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    Soldier in focus: Achieving the American dream

    2-5 Cav Conducts Small Arms Fire Training Exercise

    Photo By Spc. Hannah Tarkelly | Army Pfc. Shuang Li, assigned to Bravo Company, 2-5 Cav, 1st Armored Brigade Combat...... read more read more

    GRAFENWOEHR, GERMANY

    02.07.2019

    Story by Spc. Hannah Tarkelly 

    382nd Public Affairs Detachment

    With each step,their boots struck the ground creating a distinct thunderous sound as their unified voices converged under a single blusterous cadence. Each U.S. Soldier within the formation marched with intentional precision as if their minds shared the same bodily commands.

    At first glance these camouflaged warriors could easily be categorized as a single entity only identified by the uniform they wore. However, behind those piercing eyes of intensity resides a past formulated from a plethora of unique events that has allowed for experience, growth and development in character.

    Among the sea of green was one particular Soldier whose story of courage, bravery and strength began long before he put on the uniform.

    U.S. Army Spc. Shuang Li is an infantryman assigned to Bravo Company, 2nd Battalion, 5th Cavalry Regiment, 1st Armored Brigade Combat Team, 1st Cavalry Division deployed in Europe in support of Atlantic Resolve, an enduring exercise to improve the interoperability between U.S. forces, their NATO allies and partners.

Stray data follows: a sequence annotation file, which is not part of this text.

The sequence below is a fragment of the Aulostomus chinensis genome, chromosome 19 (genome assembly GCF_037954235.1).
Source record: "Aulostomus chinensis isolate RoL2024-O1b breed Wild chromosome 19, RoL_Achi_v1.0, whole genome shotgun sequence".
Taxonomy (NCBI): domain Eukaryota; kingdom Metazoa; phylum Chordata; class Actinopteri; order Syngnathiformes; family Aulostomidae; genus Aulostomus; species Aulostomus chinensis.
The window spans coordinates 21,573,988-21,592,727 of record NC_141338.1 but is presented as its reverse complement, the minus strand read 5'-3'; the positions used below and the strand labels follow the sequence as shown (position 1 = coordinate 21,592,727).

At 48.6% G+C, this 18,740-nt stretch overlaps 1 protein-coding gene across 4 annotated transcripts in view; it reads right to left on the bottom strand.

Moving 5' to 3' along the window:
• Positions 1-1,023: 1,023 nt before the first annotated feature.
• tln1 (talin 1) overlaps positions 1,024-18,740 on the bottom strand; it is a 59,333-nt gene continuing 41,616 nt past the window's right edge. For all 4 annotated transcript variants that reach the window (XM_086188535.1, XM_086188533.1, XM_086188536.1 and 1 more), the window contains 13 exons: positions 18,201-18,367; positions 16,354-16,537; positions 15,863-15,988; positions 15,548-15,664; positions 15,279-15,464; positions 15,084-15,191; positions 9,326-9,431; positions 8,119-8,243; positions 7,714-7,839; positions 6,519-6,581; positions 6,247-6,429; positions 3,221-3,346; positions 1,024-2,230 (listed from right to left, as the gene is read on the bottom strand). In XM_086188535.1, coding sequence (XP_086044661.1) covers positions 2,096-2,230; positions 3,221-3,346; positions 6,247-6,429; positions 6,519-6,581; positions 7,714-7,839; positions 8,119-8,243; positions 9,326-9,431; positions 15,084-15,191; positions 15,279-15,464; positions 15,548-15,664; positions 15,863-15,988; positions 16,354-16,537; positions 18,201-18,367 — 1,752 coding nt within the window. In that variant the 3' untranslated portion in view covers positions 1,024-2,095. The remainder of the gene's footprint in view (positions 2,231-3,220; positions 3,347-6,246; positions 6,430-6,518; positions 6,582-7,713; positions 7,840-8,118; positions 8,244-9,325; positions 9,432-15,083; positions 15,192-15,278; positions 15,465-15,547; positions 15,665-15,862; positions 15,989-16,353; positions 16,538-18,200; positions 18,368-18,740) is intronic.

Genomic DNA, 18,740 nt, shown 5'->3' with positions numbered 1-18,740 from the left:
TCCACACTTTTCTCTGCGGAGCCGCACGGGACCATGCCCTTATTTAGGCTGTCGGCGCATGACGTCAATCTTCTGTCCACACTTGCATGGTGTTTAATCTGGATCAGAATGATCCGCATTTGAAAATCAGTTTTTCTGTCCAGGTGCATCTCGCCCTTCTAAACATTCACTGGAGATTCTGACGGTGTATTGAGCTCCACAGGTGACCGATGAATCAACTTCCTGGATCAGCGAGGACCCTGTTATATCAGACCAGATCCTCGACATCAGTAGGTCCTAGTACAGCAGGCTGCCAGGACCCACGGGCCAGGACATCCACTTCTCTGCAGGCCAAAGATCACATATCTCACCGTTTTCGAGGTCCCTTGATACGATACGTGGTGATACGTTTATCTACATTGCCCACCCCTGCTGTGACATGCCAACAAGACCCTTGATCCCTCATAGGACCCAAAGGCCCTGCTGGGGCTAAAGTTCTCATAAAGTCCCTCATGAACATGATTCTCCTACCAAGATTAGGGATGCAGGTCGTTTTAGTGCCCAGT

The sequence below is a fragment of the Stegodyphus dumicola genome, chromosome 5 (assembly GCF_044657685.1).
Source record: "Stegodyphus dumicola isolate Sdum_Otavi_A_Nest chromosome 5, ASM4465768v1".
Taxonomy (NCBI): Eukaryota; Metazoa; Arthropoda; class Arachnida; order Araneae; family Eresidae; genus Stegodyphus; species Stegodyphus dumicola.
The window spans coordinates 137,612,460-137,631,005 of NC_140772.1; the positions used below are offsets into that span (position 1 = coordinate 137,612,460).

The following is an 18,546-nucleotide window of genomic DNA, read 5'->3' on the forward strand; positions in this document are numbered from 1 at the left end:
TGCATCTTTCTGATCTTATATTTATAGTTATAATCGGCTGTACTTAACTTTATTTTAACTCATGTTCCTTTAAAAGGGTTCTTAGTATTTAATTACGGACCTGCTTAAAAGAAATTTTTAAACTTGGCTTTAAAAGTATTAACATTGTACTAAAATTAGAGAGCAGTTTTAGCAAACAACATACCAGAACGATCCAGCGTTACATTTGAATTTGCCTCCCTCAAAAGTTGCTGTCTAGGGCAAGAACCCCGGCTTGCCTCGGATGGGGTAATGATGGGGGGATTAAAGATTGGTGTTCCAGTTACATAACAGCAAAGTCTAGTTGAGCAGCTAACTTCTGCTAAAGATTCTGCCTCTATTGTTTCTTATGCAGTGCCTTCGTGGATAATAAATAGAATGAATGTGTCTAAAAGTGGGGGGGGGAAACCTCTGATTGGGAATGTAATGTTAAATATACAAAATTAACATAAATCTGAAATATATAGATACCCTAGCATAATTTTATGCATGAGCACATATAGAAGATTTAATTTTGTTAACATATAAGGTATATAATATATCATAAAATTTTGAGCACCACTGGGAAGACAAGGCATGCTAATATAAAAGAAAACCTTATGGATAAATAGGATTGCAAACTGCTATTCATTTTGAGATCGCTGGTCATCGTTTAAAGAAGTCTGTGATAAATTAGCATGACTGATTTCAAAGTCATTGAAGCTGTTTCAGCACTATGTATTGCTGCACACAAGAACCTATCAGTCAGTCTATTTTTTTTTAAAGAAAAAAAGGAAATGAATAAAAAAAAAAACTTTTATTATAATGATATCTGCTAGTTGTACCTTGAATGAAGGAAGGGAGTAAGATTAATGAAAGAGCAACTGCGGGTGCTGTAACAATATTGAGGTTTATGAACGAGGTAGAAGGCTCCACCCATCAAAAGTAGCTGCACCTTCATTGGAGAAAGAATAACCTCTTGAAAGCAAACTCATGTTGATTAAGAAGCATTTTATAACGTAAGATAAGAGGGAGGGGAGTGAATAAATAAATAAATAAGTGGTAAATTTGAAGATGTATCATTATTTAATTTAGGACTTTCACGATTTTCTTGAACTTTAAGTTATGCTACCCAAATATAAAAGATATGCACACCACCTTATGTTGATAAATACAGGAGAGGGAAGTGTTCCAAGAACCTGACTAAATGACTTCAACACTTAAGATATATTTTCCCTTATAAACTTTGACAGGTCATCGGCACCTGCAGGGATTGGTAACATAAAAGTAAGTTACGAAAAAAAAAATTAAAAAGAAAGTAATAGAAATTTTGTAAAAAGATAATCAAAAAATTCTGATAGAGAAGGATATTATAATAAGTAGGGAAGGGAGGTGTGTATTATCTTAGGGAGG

His story of resiliency and mental fortitude has created waves of inspiration within his formation. This is the story of how one young boy from foreign lands achieved the American dream and became one of the United States’ most deadly warriors.

    In 1996 Li was a 12-year-old boy living on the farmlands of South China with his family. He was surviving on as little as two meals a day with uncertainty of when the next meal would appear. The young boy made a decision it was time to take his future into his own hands. With no money in his pockets he set off on a life-altering journey in which he would risk everything to chase a dream most would call impossible.

    “I come from a poor family,” Li said. “I wanted to have a better life because when I was in my country I was starving.”

    Li began working at a young age to help support himself and his family but he knew if he wanted more to life than just two meals a day he would have to leave the life he knew behind. His first step towards a new life was crucial so he followed his grandfather’s advice to go north where jobs provided good money.

    “My grandpa told me, ‘Everyday when you get up, you just follow the sun and keep going,’” Li said.

    From that day forward, Li continued to work while his grandfather's words of wisdom lingered in the back of his mind.

    Once Li had made enough money to afford a train ticket, he packed his bags and aimed for the sun.